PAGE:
Now, the problem with this is that the 4th circuit was almost certainly wrong about their conclusion; keeping Padilla in military detention against the will of the people holding him was not likely to affect whether his habeas petition was moot, one way or the other. In my opinion, the 4th circuit knew this as well, but wanted to send a clear message to the DoJ and the Supreme Court, that the government was acting in bad faith, and should not be allowed to avoid having its actions reviewed -right now-.

So, the government appealed this order to the Supreme Court, asking it to approve Padilla's transfer. Importantly, they conceded in a brief that transferring Padilla now would not render his case moot. They argued that if it was moot, it was moot when they wanted to let him go. Holding him in military custody now or transferring him would not affect his appeal to the Supreme Court:
Granting the application [to transfer Padilla] will not prejudice this Court's consideration of Padilla's petition for certiorari. It would, however, eliminate the anomaly of a citizen being held by the military against the wishes of both the Executive and the detainee. . .
On this point, the government was right, and yesterday the Supreme Court agreed.

In agreeing to transfer Padilla, the Supreme Court did not discuss the mootness issue, or make any ruling on Padilla's request for an appeal, which will be considered later this month. In short, this is a very inconsequential order, and it is not, as certain law professors have claimed, either a setback for Padilla, or a repudiation of the 4th Circuit's assessment of the government's conduct. The Justice Dept. has agreed that transferring Padilla now won't prejudice his appeal request. And that's about as straightforward as it can get: Padilla wanted out, the DoJ wanted him out, and the 4th circuit was wrong that transferring him would affect his chances to get his appeal heard.

Reading tea leaves of my own, I expect the Supreme Court will take the appeal. If it does not grant cert., it will NOT be because the issue was rendered moot by their approval of Padilla's transfer to civilian jail now. If it was moot, it was moot when Justice decided they wanted him transferred.

Also, even if Padilla's appeal isn't heard, the government is not off the hook; they've merely bought more time. Padilla most likely can go back and file a damages claim against the government. Because that issue was not involved in his habeas petition, however, he will essentially have to start over from scratch.

So there you have it.

Tuesday, January 03, 2006

Worst Humans of 2005

Another year-end phenomenon that is apparently making its way around the internets is the Worst _______ of 2005. It's very clever, because usually these lists around about the Best of 2005; but these are the Worst! Get it??!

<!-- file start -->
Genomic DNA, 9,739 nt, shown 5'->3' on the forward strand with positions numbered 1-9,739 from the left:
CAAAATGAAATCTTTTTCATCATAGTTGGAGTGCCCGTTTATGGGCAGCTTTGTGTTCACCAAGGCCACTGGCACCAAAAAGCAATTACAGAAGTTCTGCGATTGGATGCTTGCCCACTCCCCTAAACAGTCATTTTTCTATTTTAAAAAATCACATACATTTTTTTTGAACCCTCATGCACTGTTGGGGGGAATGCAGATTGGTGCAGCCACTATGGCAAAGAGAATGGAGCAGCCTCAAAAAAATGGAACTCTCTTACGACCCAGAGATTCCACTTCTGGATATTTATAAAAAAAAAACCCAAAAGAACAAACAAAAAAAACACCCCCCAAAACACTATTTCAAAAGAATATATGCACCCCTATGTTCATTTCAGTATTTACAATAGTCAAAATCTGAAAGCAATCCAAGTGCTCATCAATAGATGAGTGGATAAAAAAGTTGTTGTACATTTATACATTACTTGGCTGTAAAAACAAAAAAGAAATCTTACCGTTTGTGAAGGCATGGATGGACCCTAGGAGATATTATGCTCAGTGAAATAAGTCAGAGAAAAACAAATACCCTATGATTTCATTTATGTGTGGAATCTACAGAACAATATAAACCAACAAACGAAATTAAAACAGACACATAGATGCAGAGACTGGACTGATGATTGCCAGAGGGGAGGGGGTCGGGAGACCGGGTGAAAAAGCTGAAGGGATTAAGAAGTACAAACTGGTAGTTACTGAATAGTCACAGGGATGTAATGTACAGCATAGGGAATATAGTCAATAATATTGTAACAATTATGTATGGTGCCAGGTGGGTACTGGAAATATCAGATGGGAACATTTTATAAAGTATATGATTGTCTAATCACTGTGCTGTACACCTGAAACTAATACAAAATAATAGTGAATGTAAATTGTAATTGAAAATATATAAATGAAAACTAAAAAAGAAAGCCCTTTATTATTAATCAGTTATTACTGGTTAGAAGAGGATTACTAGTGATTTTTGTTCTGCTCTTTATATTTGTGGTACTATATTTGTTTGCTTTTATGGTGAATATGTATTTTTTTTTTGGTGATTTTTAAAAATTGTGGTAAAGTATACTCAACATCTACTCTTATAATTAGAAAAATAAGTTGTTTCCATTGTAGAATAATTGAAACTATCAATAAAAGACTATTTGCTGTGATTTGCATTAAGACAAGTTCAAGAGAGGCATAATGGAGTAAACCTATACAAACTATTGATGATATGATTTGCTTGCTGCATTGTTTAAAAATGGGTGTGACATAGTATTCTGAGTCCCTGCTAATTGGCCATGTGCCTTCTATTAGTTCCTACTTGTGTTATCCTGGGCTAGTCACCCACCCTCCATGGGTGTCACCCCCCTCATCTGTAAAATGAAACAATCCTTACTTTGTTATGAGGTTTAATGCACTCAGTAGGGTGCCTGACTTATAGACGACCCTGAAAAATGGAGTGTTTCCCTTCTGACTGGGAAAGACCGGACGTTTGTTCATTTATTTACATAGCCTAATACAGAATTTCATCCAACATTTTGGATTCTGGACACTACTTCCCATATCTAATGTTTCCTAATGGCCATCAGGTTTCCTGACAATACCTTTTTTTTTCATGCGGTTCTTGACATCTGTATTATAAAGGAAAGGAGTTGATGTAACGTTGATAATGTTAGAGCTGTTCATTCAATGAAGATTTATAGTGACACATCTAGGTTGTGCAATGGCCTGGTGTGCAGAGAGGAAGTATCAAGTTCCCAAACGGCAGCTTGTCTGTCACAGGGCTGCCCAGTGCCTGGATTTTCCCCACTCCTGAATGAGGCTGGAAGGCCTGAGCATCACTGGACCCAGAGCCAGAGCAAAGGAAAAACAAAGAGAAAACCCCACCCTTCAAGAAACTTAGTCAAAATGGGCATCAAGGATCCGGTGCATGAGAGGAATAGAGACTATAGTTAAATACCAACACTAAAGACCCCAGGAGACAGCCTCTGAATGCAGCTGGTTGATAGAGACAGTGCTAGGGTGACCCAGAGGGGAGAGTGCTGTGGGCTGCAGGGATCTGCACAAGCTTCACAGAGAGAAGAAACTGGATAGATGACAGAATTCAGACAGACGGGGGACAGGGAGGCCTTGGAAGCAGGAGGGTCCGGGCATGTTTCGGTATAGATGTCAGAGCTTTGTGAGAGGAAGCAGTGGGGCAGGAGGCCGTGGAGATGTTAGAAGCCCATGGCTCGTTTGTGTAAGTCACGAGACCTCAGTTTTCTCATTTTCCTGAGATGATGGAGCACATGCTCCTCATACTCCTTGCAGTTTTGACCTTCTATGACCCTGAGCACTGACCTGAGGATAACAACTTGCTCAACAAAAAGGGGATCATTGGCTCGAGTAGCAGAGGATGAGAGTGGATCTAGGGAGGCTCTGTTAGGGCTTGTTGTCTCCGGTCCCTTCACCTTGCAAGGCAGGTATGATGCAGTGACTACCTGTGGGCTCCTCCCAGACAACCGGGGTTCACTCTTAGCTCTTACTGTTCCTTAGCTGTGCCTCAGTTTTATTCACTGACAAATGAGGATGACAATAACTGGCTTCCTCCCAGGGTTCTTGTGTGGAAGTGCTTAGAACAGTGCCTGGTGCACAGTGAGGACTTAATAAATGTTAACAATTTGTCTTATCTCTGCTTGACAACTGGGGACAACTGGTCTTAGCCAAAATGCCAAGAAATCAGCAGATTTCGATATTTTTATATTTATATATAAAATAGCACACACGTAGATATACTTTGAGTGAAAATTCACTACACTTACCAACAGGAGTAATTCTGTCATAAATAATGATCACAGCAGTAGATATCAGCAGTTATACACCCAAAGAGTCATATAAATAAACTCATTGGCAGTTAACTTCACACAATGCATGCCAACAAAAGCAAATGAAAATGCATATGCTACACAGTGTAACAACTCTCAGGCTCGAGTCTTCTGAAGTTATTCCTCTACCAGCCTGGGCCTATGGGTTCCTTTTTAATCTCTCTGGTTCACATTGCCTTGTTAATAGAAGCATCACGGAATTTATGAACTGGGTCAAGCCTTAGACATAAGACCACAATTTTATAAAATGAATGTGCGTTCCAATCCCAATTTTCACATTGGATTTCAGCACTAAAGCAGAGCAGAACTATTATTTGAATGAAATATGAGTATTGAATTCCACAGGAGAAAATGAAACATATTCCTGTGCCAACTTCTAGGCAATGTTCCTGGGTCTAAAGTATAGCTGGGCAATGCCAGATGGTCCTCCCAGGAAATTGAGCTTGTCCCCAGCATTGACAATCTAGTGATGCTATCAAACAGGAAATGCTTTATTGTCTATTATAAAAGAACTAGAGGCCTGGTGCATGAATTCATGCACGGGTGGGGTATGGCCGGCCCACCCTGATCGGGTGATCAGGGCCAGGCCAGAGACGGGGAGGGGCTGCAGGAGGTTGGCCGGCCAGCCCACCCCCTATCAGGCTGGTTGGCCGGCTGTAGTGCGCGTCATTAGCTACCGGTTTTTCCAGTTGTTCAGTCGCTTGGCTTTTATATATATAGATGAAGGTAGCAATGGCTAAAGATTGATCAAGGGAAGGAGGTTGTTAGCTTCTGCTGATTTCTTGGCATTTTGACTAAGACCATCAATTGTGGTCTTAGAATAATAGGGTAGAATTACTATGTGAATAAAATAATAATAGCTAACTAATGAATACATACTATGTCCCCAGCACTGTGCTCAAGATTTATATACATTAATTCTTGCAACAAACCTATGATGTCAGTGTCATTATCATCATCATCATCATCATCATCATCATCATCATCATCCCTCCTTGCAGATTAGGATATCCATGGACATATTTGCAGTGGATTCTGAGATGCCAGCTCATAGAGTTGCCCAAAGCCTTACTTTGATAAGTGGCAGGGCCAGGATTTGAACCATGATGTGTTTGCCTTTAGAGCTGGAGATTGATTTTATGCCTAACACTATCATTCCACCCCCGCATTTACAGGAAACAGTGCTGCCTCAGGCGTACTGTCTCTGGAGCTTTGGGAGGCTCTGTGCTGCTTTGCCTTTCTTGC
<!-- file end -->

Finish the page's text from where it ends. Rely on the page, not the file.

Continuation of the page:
Anyway, making a bullet list is an easy and lazy substitute for insightful writing, so of course I like it.

So, here are my Worst Humans of 2005. People whose absence would have made the world a much healthier, happier, saner place:

1. Bill O'Reilly
This almost goes without saying. The fatuous gasbag turned up the volume on his freak show this year to astonishing levels. After the sexual harassment lawsuit, he has started to become more and more unhinged and sociopathic, in a bid to stay relevant. Pick any show of the year. It doesn't matter. They're all incitements to hatred. Inviting al Qaeda to blow up the Coit Tower in San Francisco? No problem. Ginning up a bogus "War of Xmas" to turn every holiday well-wish into a coded subtextual fight? Sure! Publishing an enemies list? Fuck yeah! NOT including me on the enemies list? The icing on the cake.

2. Barbara Bush
This rotten woman probably deserves a lifetime award more than a specific year. But her fun little quote about Katrina refugees enjoying their new standard of living in the Houston Astrodome nicely punctuates a lifetime of evil. The fact that Babs is supposedly one of the few people that W still talks with daily, only highlights the Freudian nightmare that family is playing out on the rest of us.

3. John Yoo
Law "professor" at Berkeley. I hope that the history books won't overlook this mendacious bastard's role in turning our Chief Executive into a King. On the heels of his analysis that torture is OK as long as you don't call it torture, Yoo has convinced the executive that they're more or less above federal law. If we're at "war," then whatever the President does is per se legal. That's about what it comes down to.

4. John Bolton
Now that he's been back-doored into the UN, he's doing exactly what he wanted to: piss off the rest of the world even more, and do everything he can to grind any progress to a halt. For his continued tantrums, intransigence and general derangement, Bolton is an easy choice.

5. Judith Miller
She's a first amendment martyr. She's a victim of a runaway prosecutor bent on savaging the freedom of the press. She's a Pulitzer-winning journalist who was misled by faulty intelligence. She's certainly NOT a stenographer with a massive chip on her shoulder, and the embodiment of everything wrong with "access" journalism. Right? If she had an ounce of human shame, or pride in her craft, she would have packed up her things and left the NYT quietly, moved to Wyoming and taken a job at a local general store, spending the rest of her life regretting what she'd done to the NYT and to the country. Instead she demands an enormous severance settlement.